The Perfect PerfectionistOctober 01, 2015
As with most things in life, there is a good and a bad way to approach being a perfectionist. There are two sides to the perfectionist coin, so to speak. There is a way to harness all of the motivation for success that drives perfectionists without letting crippling self-doubt take over. In order to do so, we must first understand what separates positive perfectionists from negative perfectionists.
“Normal perfectionists set realistic standards for themselves, derive pleasure from their painstaking labors, and are capable of choosing to be less precise in certain situations,” wrote psychologist Don E. Hamachek on the differences between the two types of perfectionists in 1978. “Neurotic perfectionists, on the other hand, demand of themselves a usually unattainable level of performance, experience their efforts as unsatisfactory, and are unable to relax their standards.”
By understanding the psychology behind perfectionists, we can learn to harness the good, discard the bad and become the best, and most successful, perfectionists we can be. Let’s take a look at what separates a negative perfectionist from a positive perfectionist.
Good and bad perfectionism comes down to who’s watching. The “unhealthy” kind of perfectionist is motivated by external pressure and an overwhelming fear of failure. When perfectionists are concerned with not disappointing others, they can easily become paralyzed by fear. Without the resilience and work ethic that more positive perfectionists possess, a preoccupation with the opinions of others can lead to self-defeating behaviors including procrastination. Negative perfectionists have a tendency to be continually dissatisfied with the outcome of their efforts which, over time, leads to poor performance.
Negative perfectionists are also more likely to burn out at work. They set high, rigid and inflexible goals for themselves and are oftentimes unwilling to adapt to changing circumstances. By measuring their success based on the goals they have achieved rather than their personal growth, and by comparing themselves to others, unhealthy perfectionists are left feeling dissatisfied with their days and their career in general. This anxiety and uncertainty about their own capabilities causes mental resources to be surrendered, as their attention shifts towards people rather than work.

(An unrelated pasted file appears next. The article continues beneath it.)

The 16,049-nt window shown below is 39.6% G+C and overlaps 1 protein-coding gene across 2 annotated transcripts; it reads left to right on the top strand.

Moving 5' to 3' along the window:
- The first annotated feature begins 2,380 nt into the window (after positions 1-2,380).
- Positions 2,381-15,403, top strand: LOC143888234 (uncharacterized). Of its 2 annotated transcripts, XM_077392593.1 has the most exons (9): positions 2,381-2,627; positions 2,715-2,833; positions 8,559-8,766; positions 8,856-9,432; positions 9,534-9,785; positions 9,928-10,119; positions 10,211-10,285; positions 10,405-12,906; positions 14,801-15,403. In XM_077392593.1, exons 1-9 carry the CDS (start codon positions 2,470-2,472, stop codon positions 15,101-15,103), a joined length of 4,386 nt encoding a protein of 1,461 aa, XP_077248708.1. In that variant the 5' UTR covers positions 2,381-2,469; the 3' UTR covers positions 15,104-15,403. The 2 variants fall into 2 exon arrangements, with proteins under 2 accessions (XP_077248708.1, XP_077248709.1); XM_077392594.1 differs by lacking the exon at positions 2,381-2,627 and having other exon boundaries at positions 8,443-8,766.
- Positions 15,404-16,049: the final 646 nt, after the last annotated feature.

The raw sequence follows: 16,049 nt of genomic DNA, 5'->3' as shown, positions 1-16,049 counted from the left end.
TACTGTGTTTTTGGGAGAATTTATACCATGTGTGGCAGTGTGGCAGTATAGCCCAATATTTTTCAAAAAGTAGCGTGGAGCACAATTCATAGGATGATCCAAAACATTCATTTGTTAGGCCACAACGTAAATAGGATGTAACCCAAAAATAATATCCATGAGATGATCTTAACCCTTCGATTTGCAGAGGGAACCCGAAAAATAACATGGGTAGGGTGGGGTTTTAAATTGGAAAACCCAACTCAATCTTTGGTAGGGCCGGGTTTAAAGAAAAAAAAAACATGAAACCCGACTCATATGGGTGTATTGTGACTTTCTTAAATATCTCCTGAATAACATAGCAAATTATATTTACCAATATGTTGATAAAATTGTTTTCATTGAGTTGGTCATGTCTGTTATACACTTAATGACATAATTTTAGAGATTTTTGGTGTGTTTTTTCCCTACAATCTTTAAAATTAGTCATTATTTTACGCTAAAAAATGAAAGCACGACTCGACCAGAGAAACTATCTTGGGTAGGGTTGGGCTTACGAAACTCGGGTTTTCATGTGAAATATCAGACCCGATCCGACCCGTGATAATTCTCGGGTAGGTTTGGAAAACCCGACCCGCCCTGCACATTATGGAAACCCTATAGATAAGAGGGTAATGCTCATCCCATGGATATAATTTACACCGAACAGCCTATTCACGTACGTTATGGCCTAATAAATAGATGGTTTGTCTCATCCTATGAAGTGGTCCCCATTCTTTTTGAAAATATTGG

A “healthy” perfectionist’s drive for excellence is internally motivated. They don’t partake in the same self-defeating behaviors that can sabotage success. In general, perfectionists are better off when they are their own worst critics. Positive perfectionism means pursuing excellence for your own sake, without fearing potential failure.
In terms of their career, this positive outlook protects against the risk of burnout. Their cheery disposition and sense of independence enables healthy perfectionists to better cope with daily disappointments. An analysis of 43 studies on perfectionism conducted by Andrew P. Hill of York St John University and Thomas Curran of the University of Bath reveal the many sides of this personality trait.
“Our findings suggest that one element of perfectionism, the tendency to set exceedingly high goals and strive for them, is not in isolation a problem,” wrote Hill. “In fact, if you set high goals and achieve them, you will feel motivated and good about yourself.”
Even when perfectionists aren’t completely satisfied with their own achievements, their performance and well being are positively influenced when they are not plagued by stress and anxiety. Self-oriented perfectionists keep social anxieties and other distractions at bay so they can get down to work. Their drive for perfection allows them to focus on getting better and beating their own personal best. This kind of positive perfectionism can result in great innovation and success.
In life, too much or too little perfectionism can be a bad thing that ultimately leads to a lack of productivity. Finding the right balance is where the advantage lies. Negative perfectionists are overwhelmed by a fear of failure and pressure from the outside world, whereas positive perfectionists live for the thrill of success and are internally motivated. In life and work, it’s okay to strive for perfection, set high standards and challenge yourself, as long as you don’t take it too seriously. A light heart will go a long way towards becoming the perfect perfectionist.